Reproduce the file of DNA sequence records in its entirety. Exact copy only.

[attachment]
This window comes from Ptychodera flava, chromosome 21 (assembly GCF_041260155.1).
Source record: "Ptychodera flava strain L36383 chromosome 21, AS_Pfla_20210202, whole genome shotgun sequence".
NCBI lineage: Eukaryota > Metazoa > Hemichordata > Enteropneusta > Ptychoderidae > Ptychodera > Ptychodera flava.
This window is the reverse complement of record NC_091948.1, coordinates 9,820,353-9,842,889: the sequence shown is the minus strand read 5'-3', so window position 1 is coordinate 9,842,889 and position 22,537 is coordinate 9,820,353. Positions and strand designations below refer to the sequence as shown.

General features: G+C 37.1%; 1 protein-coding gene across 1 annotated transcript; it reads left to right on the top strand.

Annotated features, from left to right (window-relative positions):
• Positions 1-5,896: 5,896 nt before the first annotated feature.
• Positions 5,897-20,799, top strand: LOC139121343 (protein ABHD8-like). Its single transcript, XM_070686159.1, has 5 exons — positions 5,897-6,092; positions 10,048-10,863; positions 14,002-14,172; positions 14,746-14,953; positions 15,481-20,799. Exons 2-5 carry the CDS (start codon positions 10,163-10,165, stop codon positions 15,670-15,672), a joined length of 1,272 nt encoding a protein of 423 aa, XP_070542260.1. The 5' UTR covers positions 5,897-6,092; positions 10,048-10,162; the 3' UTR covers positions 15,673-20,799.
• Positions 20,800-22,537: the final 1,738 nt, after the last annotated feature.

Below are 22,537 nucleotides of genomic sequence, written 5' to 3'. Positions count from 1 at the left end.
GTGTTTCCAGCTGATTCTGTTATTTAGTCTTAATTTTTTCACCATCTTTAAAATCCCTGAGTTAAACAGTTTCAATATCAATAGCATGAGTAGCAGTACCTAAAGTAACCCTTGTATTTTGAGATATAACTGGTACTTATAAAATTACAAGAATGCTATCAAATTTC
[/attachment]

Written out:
This window comes from Ptychodera flava, chromosome 21 (assembly GCF_041260155.1).
Source record: "Ptychodera flava strain L36383 chromosome 21, AS_Pfla_20210202, whole genome shotgun sequence".
NCBI lineage: Eukaryota > Metazoa > Hemichordata > Enteropneusta > Ptychoderidae > Ptychodera > Ptychodera flava.
This window is the reverse complement of record NC_091948.1, coordinates 9,820,353-9,842,889: the sequence shown is the minus strand read 5'-3', so window position 1 is coordinate 9,842,889 and position 22,537 is coordinate 9,820,353. Positions and strand designations below refer to the sequence as shown.

General features: G+C 37.1%; 1 protein-coding gene across 1 annotated transcript; it reads left to right on the top strand.

Annotated features, from left to right (window-relative positions):
• Positions 1-5,896: 5,896 nt before the first annotated feature.
• Positions 5,897-20,799, top strand: LOC139121343 (protein ABHD8-like). Its single transcript, XM_070686159.1, has 5 exons — positions 5,897-6,092; positions 10,048-10,863; positions 14,002-14,172; positions 14,746-14,953; positions 15,481-20,799. Exons 2-5 carry the CDS (start codon positions 10,163-10,165, stop codon positions 15,670-15,672), a joined length of 1,272 nt encoding a protein of 423 aa, XP_070542260.1. The 5' UTR covers positions 5,897-6,092; positions 10,048-10,162; the 3' UTR covers positions 15,673-20,799.
• Positions 20,800-22,537: the final 1,738 nt, after the last annotated feature.

Below are 22,537 nucleotides of genomic sequence, written 5' to 3'. Positions count from 1 at the left end.
GTGTTTCCAGCTGATTCTGTTATTTAGTCTTAATTTTTTCACCATCTTTAAAATCCCTGAGTTAAACAGTTTCAATATCAATAGCATGAGTAGCAGTACCTAAAGTAACCCTTGTATTTTGAGATATAACTGGTACTTATAAAATTACAAGAATGCTATCAAATTTC